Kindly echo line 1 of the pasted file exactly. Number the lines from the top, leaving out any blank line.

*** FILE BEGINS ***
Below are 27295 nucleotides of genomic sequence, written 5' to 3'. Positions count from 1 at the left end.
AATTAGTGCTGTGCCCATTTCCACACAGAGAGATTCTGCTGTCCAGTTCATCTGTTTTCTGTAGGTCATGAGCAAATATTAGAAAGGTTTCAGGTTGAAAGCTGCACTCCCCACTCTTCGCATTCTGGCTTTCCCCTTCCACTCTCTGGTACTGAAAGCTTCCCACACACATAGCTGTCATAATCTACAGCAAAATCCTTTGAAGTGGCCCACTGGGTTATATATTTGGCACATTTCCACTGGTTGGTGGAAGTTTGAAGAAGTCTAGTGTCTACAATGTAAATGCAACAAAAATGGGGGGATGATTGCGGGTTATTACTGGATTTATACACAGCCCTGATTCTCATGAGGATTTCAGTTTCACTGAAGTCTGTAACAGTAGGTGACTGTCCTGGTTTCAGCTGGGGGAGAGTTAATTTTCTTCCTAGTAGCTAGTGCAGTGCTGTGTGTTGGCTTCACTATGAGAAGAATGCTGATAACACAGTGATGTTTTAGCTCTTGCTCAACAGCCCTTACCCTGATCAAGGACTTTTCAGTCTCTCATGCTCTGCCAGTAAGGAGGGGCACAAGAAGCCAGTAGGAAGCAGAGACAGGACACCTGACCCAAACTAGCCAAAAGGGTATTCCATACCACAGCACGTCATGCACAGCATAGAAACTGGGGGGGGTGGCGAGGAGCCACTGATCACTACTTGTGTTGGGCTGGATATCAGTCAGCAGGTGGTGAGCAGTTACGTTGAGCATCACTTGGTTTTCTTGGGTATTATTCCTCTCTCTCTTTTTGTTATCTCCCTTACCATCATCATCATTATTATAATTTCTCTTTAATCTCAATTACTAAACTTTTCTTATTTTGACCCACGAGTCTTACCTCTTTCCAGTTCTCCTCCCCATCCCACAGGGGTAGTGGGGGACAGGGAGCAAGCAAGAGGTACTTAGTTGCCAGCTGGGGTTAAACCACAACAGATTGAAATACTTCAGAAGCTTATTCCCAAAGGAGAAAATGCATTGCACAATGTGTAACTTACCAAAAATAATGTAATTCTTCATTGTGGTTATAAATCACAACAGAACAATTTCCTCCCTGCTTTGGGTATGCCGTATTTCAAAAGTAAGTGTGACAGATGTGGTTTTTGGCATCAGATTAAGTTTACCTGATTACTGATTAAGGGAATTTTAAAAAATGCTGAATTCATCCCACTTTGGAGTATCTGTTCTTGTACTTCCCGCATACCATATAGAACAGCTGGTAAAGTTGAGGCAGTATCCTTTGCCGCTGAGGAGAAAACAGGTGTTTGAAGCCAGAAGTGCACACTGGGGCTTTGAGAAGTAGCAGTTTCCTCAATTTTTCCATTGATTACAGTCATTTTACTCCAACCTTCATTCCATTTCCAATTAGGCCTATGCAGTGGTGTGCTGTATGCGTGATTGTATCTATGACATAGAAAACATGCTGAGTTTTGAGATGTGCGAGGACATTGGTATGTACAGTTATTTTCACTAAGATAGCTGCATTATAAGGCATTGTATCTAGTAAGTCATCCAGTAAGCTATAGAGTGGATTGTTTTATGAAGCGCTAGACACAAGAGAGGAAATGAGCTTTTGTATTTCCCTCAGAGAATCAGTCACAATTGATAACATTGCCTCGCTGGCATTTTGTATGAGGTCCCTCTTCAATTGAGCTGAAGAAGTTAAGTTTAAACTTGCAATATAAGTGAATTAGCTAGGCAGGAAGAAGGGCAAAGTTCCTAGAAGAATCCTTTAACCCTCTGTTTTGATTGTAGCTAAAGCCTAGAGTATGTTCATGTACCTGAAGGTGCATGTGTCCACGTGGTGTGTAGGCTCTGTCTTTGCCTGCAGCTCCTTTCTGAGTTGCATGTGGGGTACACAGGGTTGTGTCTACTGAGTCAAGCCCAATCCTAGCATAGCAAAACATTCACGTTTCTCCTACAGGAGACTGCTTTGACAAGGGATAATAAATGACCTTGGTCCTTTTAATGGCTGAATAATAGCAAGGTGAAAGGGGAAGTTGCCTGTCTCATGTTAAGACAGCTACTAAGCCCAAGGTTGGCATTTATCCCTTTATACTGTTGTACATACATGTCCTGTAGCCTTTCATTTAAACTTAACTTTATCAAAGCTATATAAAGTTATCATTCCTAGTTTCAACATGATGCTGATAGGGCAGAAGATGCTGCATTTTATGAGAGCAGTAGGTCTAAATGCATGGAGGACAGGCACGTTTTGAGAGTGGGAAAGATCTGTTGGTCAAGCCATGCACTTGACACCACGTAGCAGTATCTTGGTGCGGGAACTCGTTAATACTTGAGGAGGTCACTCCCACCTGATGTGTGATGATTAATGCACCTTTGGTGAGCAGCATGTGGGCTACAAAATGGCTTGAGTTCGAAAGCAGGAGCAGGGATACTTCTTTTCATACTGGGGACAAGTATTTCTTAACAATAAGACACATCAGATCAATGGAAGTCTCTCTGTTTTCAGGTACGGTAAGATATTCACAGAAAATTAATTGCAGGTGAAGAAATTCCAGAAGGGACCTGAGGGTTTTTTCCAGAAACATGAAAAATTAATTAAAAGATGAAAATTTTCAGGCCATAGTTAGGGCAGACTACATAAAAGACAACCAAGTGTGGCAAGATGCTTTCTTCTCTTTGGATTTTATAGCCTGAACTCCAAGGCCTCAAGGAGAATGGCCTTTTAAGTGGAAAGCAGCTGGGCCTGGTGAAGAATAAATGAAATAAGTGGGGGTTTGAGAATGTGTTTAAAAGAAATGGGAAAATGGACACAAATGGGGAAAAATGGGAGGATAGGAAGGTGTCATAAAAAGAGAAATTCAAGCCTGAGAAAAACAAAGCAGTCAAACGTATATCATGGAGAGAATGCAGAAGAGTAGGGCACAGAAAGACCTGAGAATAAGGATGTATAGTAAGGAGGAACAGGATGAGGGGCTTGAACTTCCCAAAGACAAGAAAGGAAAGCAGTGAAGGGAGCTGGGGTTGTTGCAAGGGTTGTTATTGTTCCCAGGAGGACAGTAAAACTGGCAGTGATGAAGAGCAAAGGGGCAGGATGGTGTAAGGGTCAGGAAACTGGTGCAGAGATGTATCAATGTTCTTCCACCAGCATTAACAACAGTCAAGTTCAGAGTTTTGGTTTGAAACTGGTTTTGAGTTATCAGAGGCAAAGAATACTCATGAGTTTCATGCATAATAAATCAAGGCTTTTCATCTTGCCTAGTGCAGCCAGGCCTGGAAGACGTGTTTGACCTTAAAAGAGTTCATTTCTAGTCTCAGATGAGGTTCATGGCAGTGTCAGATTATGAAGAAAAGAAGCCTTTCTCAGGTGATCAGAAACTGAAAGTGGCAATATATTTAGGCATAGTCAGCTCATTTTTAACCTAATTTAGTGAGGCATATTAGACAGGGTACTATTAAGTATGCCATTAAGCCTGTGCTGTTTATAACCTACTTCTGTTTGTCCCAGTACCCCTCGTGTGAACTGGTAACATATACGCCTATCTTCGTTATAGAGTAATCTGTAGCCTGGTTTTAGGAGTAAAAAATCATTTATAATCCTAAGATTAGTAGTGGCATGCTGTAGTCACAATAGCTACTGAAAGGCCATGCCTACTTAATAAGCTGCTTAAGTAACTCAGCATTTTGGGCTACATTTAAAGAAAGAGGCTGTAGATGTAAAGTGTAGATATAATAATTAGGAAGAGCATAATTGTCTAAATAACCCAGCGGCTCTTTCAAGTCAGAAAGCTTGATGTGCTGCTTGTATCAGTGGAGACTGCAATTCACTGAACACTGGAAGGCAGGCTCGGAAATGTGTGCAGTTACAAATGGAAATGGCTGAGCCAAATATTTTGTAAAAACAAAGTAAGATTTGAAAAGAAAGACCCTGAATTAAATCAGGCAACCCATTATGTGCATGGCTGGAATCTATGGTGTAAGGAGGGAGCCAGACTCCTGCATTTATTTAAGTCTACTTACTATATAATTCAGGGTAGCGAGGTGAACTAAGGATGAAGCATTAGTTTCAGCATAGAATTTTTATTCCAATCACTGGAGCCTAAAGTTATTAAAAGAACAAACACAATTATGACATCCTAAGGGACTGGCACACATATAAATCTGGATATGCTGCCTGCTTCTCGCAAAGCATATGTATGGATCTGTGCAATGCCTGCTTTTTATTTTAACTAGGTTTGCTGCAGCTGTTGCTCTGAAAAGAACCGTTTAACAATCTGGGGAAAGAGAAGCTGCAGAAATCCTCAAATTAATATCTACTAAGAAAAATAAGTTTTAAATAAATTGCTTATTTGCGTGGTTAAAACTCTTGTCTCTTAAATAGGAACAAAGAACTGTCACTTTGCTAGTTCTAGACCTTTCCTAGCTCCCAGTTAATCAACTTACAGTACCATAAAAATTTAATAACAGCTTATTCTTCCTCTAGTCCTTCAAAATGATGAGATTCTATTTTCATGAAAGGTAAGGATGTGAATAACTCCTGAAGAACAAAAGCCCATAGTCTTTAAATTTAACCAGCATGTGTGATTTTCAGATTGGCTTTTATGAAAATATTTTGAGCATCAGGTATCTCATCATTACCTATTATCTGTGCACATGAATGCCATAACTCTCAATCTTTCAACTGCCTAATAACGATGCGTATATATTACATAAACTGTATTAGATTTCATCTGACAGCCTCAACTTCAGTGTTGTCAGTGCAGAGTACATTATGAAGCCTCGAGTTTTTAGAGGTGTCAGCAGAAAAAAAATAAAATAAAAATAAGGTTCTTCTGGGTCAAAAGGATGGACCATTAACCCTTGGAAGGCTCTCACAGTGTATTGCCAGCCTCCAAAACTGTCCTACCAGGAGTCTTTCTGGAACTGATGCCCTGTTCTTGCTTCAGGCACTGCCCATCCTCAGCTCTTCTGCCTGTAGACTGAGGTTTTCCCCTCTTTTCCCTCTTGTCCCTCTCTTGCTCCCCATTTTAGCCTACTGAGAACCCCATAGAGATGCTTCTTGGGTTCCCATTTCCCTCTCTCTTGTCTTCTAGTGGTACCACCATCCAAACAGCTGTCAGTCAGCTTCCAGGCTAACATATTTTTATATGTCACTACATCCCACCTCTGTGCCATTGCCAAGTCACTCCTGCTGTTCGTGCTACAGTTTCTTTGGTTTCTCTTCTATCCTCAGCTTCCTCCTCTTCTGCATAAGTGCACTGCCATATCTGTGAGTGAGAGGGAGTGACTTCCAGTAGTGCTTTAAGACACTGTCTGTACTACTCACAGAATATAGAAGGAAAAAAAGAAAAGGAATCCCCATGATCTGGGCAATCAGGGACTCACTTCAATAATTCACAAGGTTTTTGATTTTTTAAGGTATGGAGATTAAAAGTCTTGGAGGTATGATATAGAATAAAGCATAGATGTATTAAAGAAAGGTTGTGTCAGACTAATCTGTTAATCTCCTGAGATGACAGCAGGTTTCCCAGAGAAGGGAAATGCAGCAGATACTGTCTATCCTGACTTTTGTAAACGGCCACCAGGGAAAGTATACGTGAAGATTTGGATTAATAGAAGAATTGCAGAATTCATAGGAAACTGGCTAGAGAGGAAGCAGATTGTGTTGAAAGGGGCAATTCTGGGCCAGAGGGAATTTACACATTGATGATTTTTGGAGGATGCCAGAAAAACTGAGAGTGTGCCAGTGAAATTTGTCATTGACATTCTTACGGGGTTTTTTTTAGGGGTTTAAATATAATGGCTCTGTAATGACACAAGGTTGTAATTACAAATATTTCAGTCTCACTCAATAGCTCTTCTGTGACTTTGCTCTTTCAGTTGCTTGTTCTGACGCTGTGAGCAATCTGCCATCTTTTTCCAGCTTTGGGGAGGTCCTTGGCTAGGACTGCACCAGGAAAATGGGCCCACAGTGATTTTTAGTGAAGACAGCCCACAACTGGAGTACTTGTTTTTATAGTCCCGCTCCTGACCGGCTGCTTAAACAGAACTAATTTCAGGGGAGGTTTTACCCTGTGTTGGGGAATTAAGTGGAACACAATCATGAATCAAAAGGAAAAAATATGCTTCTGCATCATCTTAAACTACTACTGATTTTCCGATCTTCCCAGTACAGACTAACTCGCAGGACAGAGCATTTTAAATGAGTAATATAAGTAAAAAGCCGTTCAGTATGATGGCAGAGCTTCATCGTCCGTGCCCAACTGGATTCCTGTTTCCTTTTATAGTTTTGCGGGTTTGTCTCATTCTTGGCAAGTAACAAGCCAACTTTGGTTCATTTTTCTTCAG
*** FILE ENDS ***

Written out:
Below are 27295 nucleotides of genomic sequence, written 5' to 3'. Positions count from 1 at the left end.